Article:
1. HN (Henrik Nilsson, EAFT President): How is terminology work perceived today in the private sector? Has this view changed in recent years and, if so, in what way?
KW: The private sector lags behind the public sector when it comes to managing terminology. The public sector, i.e. governments and public institutions such as NGOs, started to develop termbases decades ago and they continue to operate the largest termbases in the world. The public sector has a mandate to serve society, and "managed" multilingual terminology supports that mandate.
When the private sector began using CAT (computer-assisted translation) software some years ago, the focus was on leveraging translation memories. After a number of years, however, some companies realized the limitations of their TM in handling sub-segment-level units. These companies started developing in-house termbases to fill that gap. Today, we see an increasing number of companies invest in terminology management. Unfortunately, though, that number is still too low. This, in spite of the reports that have been published and conference presentations held demonstrating the return on investment of managing terminology in a company. I attribute this low uptake to a lack of awareness among the decision makers in the upper echelons of a company. The organizational matrix structure so common in large enterprises makes it very difficult for "regular" employees to present innovative solutions to those who have the power to make investment decisions that benefit the company. That is the main obstacle in my opinion. Its a real shame, since by ignoring terminology as a form of data to be managed most companies are losing out on a great opportunity.
In recent years, I have observed that more companies are taking notice, especially when applications beyond translation are being deployed, such as controlled authoring, innovative content management solutions and search engine optimization (SEO).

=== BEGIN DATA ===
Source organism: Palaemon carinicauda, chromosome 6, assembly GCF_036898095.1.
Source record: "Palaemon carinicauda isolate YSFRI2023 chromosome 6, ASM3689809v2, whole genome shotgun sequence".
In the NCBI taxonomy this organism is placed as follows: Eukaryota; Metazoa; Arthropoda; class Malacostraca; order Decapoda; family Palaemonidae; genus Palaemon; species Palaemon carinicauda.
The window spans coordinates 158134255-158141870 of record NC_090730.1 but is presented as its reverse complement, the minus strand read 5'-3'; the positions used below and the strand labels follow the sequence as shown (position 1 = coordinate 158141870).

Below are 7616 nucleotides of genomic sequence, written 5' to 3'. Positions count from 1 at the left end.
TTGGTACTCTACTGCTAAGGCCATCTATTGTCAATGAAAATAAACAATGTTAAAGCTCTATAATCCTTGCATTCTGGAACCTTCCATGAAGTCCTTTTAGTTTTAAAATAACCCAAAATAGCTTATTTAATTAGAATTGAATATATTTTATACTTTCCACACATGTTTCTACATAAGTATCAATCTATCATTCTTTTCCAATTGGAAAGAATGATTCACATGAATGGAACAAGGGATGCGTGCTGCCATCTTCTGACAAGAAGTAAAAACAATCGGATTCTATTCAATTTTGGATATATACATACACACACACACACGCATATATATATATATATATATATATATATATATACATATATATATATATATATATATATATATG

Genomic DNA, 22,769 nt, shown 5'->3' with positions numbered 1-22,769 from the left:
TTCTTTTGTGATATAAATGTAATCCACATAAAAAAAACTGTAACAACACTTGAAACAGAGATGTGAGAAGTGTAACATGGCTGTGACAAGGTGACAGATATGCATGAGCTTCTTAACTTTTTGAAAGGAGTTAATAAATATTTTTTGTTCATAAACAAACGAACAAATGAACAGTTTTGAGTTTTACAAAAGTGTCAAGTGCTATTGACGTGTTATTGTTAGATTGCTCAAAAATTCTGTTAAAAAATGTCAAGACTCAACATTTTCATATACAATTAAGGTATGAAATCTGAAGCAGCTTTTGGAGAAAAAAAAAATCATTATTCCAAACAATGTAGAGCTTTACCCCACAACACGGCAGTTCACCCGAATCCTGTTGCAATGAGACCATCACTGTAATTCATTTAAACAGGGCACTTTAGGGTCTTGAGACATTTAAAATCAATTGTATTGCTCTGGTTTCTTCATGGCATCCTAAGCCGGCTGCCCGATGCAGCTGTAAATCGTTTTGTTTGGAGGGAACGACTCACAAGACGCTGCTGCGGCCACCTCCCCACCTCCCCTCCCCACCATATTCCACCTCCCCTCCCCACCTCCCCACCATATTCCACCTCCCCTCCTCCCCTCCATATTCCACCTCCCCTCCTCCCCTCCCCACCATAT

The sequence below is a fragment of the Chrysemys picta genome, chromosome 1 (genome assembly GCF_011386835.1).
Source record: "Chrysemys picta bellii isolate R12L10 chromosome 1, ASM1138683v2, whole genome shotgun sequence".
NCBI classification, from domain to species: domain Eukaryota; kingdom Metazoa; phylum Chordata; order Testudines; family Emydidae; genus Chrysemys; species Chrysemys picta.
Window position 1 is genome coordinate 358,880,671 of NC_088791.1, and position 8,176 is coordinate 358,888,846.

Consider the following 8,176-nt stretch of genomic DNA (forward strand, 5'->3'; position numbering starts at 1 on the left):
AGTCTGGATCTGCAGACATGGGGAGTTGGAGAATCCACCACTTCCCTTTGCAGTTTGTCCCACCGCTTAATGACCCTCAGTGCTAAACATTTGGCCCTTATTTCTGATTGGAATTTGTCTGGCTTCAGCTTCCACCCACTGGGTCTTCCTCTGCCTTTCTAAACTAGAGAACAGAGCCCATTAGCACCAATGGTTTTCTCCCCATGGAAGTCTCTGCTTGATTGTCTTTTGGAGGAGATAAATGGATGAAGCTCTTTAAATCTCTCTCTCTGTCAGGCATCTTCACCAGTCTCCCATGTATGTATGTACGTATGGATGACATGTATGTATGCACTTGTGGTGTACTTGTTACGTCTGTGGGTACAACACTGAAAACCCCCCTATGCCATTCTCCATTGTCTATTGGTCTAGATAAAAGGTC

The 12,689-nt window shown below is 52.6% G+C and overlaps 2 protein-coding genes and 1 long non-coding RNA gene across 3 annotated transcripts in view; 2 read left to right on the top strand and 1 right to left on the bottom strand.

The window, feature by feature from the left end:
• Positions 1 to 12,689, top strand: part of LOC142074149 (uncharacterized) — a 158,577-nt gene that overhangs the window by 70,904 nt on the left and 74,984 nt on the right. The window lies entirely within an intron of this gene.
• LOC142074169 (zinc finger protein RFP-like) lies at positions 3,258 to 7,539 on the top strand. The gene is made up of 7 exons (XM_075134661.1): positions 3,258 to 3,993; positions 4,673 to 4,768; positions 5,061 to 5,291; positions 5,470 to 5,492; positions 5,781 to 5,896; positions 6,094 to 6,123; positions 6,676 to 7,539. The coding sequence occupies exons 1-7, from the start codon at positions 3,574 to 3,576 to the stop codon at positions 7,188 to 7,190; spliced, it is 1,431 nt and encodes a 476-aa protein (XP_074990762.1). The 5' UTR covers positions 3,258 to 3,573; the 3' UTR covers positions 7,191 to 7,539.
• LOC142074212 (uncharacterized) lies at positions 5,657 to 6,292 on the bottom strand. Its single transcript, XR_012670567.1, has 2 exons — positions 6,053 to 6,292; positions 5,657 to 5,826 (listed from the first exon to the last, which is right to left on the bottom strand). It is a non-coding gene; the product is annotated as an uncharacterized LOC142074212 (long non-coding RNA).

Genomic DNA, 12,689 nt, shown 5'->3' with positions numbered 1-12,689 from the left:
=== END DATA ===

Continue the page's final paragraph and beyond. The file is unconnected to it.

2. HN: What do you think are the main challenges for the corporate terminologist today (e.g. compared to those of terminologists working in public authorities)?
KW: The corporate terminologist must focus on the needs of the company, whereas terminologists working in public organizations serve society at large. This driving purpose affects every aspect of the corporate terminology initiative, from deciding what "terms" to include in the termbase (the notion of "termhood" needs to be much broader than convention dictates), to designing the data model, and more. Everything the terminologist does is subject to return-on-investment scrutiny.
This means that you can throw much of the established theory and practice, which were largely based on the tradition of public-serving terminology work, out the window, at least, until it can be demonstrated that they serve the company's needs.
Due to the relative lack of training opportunities in this niche area, terminologists working in companies may not have a solid foundation in terminology management, and this presents more challenges. They end up putting a lot of faith -- too much I believe -- in existing so-called authoritative material, such as mainstream scholarly literature and even some international standards. This reliance on material that was not designed with commercial terminology management in mind can lead terminologists to make costly mistakes. Indeed, I have found that much of the established theory and practice of terminology as a discipline does not address modern corporate needs for linguistic data. That is why I wrote the book.
Since translation remains the primary use case for terminological resources, it is also common for companies to assign the job of terminologist to a translator. However, translators tend to be unaware of the applications where terminology data can be repurposed beyond translation itself. And repurposability across information systems has the greatest potential for commercial returns. Because of this repurposable nature, our understanding of even what a "term" is in this context needs to change. For today's language management needs, the notion, for example, that in order to be considered worthy of inclusion in a termbase a term candidate must be "domain-specific," is nonsense.So to help broaden this perspective, I like to use the term micro-content instead of terminology since the latter has so much historical baggage.